Patterico's Pontifications


More on the L.A. Times’s Distortion of Obama’s Judicial Confirmation Statistics

Filed under: Dog Trainer,General,Judiciary — Patterico @ 7:28 am

I e-mailed Ed Whelan my post on the L.A. Times‘s distortion of statistics on judicial confirmation rates. Whelan followed up, and now provides evidence that Carol J. Williams, a reporter who once so badly botched an analysis of a court decision that the paper ran a four-paragraph correction, screwed the pooch again in her recent article where she said:

Obama’s judicial confirmation rate is the lowest since analysts began detailed tracking the subject 30 years ago, with 47% of his 85 nominations winning Senate approval so far. That compares with 87% confirmed during the first 18 months of the previous administration, 84% for President Clinton, 79% for President George H.W. Bush and 93% for President Reagan.

Let me turn the bullhorn over to Whelan:

The article’s assertion that President George W. Bush had 87% of his early judicial nominees “confirmed during the first 18 months of [his] administration” struck me as farfetched. And it turns out that it is wildly wrong. Specifically (by my quick count, which may not be perfect but should be very close), President Bush nominated some 112 judges during his first 18 months (32 to the courts of appeals and 80 to the district courts), and 64 of these (13* to the courts of appeals and 51 to the district courts) were confirmed during the first 18 months of his administration. That yields an overall figure of 57%, not 87% (and the figure for the courts of appeals was just under 41%).

I think we’ve reached the point where an e-mail to the Readers’ Representative is called for. Who wants to handle it? If you send anything, copy me.

5 Responses to “More on the L.A. Times’s Distortion of Obama’s Judicial Confirmation Statistics”

  1. 59 Democratic votes against 41 Republican votes and Obama can’t get his judges approved. I guess his inexperience as an executive shows in many ways outside of ruining our economy and endangering our national security as Hillary Clinton asserted yesterday.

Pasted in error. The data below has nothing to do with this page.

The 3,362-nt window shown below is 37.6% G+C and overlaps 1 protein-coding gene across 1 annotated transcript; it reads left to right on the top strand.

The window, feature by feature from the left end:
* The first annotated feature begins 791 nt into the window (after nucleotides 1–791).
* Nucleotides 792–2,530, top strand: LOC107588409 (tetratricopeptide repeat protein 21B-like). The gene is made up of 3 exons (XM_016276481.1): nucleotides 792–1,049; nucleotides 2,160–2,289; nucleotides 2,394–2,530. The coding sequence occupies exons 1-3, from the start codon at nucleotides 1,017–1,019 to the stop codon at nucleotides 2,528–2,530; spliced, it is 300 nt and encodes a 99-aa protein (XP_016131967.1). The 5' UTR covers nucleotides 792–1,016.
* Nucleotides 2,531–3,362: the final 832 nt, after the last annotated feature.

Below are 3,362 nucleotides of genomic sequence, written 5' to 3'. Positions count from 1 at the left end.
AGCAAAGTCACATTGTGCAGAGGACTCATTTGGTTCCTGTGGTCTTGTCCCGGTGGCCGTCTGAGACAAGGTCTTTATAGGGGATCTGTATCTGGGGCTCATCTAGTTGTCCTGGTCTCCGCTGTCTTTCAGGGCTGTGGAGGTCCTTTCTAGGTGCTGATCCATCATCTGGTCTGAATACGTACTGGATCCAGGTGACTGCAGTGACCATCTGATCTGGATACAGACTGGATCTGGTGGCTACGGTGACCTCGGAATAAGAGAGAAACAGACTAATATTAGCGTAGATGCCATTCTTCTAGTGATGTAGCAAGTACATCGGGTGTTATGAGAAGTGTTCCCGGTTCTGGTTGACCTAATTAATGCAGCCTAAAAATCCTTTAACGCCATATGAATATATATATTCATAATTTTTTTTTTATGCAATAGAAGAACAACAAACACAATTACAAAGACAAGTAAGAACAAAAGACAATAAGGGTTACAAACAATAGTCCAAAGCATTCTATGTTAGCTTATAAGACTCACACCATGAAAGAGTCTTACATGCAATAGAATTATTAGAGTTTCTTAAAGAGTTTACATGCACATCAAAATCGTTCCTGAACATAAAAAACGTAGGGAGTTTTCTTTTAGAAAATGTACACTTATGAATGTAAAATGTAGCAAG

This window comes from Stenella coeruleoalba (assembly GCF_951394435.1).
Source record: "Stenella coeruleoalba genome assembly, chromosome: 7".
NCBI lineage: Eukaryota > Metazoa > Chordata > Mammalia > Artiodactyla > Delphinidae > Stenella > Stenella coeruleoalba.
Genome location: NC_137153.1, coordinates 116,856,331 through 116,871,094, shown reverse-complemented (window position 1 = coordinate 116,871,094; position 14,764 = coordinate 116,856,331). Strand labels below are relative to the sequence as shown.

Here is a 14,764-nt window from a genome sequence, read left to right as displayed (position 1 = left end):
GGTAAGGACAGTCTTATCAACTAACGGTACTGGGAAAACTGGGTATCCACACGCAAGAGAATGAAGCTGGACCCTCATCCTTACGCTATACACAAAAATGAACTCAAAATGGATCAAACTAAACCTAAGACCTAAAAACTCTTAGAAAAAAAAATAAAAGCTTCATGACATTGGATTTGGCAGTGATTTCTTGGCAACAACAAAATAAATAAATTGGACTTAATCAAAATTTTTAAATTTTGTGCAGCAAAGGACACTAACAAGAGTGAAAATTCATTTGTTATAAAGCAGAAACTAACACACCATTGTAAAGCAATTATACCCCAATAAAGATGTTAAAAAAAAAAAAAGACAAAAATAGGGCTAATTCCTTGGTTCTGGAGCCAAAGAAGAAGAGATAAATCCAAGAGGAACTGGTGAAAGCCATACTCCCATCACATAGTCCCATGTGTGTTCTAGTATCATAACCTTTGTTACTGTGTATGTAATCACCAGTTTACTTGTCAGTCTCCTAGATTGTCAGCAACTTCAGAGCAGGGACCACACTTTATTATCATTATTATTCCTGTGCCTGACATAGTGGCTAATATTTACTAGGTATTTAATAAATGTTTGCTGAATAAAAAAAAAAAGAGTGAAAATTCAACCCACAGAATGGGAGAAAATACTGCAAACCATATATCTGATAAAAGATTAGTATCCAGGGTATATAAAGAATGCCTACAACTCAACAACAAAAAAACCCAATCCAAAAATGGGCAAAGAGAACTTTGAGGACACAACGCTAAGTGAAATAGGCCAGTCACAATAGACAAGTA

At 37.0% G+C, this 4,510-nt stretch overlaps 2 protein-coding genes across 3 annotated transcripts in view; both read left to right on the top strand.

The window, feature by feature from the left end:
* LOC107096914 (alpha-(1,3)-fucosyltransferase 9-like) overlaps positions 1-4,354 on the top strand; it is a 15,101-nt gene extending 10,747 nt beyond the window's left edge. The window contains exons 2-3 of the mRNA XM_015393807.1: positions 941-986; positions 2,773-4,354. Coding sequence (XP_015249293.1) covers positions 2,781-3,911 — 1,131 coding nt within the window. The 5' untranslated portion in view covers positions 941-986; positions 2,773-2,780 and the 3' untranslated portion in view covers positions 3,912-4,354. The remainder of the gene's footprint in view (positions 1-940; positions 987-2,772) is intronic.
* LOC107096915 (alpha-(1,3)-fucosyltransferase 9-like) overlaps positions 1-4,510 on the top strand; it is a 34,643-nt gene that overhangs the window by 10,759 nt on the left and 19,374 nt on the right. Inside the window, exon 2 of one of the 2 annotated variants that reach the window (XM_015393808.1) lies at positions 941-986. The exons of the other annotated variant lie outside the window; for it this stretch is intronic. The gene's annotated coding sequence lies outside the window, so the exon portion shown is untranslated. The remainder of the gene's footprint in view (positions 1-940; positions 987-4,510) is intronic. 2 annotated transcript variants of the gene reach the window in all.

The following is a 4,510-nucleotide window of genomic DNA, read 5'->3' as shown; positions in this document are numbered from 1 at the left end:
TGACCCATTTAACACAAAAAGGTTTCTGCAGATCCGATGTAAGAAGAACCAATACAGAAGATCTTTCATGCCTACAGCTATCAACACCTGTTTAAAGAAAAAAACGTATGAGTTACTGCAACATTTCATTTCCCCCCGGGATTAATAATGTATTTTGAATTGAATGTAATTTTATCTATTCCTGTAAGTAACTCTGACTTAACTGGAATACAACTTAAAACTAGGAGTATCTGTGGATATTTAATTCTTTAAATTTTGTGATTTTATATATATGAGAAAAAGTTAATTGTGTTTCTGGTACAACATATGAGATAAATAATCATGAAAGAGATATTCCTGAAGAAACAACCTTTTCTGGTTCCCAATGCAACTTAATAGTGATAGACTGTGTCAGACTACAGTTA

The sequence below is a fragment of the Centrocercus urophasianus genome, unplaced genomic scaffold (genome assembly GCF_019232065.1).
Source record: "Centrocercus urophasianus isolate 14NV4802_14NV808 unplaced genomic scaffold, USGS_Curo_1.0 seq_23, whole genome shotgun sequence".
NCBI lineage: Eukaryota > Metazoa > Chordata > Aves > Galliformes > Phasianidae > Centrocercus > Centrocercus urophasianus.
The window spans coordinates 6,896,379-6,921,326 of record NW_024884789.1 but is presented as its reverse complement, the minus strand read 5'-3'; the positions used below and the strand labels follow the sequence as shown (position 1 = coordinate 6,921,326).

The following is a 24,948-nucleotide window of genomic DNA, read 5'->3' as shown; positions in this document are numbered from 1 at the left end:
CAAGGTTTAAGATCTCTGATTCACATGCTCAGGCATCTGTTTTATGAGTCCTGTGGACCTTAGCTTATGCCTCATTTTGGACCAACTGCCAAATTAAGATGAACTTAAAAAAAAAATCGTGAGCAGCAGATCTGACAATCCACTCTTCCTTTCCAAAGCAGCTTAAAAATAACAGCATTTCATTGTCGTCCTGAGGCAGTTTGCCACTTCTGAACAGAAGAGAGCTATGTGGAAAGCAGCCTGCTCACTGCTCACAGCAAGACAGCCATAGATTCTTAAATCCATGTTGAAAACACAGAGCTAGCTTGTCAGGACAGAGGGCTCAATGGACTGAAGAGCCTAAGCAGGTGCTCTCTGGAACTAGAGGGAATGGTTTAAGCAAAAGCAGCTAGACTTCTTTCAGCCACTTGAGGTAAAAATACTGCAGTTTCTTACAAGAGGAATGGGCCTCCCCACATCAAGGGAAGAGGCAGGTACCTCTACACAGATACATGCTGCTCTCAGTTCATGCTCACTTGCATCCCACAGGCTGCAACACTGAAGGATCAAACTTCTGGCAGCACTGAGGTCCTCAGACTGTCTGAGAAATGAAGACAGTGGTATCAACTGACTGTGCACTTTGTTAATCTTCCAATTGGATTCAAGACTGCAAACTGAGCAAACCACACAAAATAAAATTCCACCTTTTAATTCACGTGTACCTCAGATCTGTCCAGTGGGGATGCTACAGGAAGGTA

Who could have known?

    whocares (2d1b4f)

  2. You want someone to write to the “readers’ representative”?

    First you’ll have to find someone who reads it. Good luck with that.

    Gesundheit (cfa313)

  3. Whocares misunderstands…that’s cool. It’s not about Obama; it’s about the Republicans your comment intimates are just powerless. As Steve Benen (warning: he’s an evil liberal) noted:

    The American Constitution Society, Center for American Progress, and the Constitutional Accountability Center released a memo on this yesterday, detailing the “crisis” on the courts, resulting from “rampant filibusters, anonymous holds, and constant procedural delays.”

    It paints an ugly picture, in which President Obama’s nominees simply can’t get votes, because Republicans refuse to allow them. While the White House has often been too slow to send nominees to the Senate, once those nominees are there, they’re subjected to a ridiculous process that leaves them in indefinite limbo. From the report: “On average, President Bush’s appellate court nominees waited an average of 24 days to be confirmed after being favorably reported out of the Judiciary Committee, but President Obama’s appellate nominees wait an average of 116 days.”

    Making matters worse, Senate Republicans frequently delay consideration of uncontroversial nominees for months, only to see those same judges get confirmed unanimously.

    As just Kennedy noted: Many of these courts are already completely overworked: Justice Kennedy highlighted the Eastern District of California, where five judges are handling a workload of fifteen judges. Still, a nominee to that court, Kimberly Mueller, who was reported out of the Senate Judiciary Committee in early May without opposition, has now been waiting four months for a vote on the Senate floor, with no end in sight

    Mindless obstructionism should have real world consequences and if you unaware that holds are placed on these judges by Richard Shelby and friends as they play a “four corners” defense on the Obama presidency, then you don’t know much about the way the Senate works,…..errr, doesn’t work.

    Still, I doubt the next Republican President’s partisan friends will lack knowledge about mindless obstructionism works since the media will be full of stories about how these poor darling conservative judges can’t get approved. If it’s good for the goose, I suspect the gander will try it too. Welcome to America under scorched earth silly politics.

    timb (449046)

  4. timb – “If it’s good for the goose, I suspect the gander will try it too.”

    What… were you born in 2009?

    If you had bothered to read the post, you would have found that those poor darling ’empathetic to the point of just re-writing (and/ior completely ignoring) laws to suit the moment’ liberal judges are getting approved at a similar rate as conservative one’s were under Bush – despite the LA Times out and out lying to obscure that fact.

    What was good for the conservative goose – is already causing the gander to squeal like a stuck pig (as well as causing left wing news sources and so called ‘journalists’ to lie to obscure that fact).

    twyger (463a9d)

  5. If facts can be made up to suit an SAT essay that gets you into journalism school, why not make them up here? It was still a good well-written article, wasn’t it?

    Amphipolis (b120ce)

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